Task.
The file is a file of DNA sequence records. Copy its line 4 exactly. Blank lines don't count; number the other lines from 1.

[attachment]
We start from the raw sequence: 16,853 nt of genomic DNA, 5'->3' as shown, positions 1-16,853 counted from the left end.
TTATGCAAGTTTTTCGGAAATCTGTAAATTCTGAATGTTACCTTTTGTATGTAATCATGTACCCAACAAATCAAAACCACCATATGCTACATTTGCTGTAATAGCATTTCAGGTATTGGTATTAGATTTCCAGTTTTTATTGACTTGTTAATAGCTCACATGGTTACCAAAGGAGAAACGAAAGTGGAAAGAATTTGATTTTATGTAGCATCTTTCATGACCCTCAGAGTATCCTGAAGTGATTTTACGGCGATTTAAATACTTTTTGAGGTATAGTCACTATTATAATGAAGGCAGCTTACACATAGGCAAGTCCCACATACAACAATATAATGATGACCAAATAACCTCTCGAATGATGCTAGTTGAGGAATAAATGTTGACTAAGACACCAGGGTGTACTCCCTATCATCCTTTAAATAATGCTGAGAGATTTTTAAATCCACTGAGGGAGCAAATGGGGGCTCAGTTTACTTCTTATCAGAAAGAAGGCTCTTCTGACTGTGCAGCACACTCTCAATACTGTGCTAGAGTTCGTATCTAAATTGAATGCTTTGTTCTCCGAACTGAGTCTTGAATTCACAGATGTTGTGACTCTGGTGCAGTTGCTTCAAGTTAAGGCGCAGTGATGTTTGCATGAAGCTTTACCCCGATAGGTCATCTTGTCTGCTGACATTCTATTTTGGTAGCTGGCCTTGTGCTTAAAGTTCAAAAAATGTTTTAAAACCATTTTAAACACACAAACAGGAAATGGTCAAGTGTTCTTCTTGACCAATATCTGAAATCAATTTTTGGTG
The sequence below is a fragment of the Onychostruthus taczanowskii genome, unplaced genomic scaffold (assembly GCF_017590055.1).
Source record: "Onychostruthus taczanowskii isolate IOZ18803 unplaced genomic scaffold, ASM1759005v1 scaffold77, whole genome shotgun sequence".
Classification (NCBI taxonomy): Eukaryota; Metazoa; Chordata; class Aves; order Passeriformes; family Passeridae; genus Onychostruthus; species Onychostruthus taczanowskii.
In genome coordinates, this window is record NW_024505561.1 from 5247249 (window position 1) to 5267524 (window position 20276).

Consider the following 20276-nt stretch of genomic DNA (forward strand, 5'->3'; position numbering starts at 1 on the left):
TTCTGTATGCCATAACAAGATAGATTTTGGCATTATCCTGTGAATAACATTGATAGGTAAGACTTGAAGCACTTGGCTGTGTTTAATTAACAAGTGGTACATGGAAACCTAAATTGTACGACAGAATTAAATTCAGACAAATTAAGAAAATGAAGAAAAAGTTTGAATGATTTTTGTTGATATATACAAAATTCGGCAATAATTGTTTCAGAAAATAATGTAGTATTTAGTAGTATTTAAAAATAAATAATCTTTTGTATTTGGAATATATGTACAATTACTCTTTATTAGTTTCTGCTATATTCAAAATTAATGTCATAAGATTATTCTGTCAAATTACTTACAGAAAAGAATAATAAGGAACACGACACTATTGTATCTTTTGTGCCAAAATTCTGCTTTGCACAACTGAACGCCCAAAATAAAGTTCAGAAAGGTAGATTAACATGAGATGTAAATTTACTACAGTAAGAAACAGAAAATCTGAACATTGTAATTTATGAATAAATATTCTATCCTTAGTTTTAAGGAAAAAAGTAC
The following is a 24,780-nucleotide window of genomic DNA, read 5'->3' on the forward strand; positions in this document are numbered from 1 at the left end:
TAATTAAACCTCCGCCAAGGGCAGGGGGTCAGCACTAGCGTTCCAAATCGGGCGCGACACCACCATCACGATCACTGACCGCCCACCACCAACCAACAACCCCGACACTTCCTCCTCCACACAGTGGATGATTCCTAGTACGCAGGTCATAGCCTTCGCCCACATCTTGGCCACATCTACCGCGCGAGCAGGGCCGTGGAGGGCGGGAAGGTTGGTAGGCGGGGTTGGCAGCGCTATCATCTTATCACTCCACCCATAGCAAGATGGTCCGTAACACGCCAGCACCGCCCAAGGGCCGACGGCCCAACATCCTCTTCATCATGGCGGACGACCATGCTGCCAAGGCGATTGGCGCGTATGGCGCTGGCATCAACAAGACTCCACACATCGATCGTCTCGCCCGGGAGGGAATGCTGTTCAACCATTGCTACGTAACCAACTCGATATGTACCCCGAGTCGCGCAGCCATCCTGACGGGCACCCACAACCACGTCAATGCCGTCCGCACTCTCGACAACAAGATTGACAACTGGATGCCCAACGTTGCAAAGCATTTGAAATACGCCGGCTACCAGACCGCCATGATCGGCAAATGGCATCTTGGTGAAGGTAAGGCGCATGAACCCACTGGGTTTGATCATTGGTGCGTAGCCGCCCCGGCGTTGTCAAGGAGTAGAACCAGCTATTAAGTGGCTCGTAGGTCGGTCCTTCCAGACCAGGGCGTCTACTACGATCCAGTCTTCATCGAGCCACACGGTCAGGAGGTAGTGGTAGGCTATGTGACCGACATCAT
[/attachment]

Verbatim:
Source record: "Onychostruthus taczanowskii isolate IOZ18803 unplaced genomic scaffold, ASM1759005v1 scaffold77, whole genome shotgun sequence".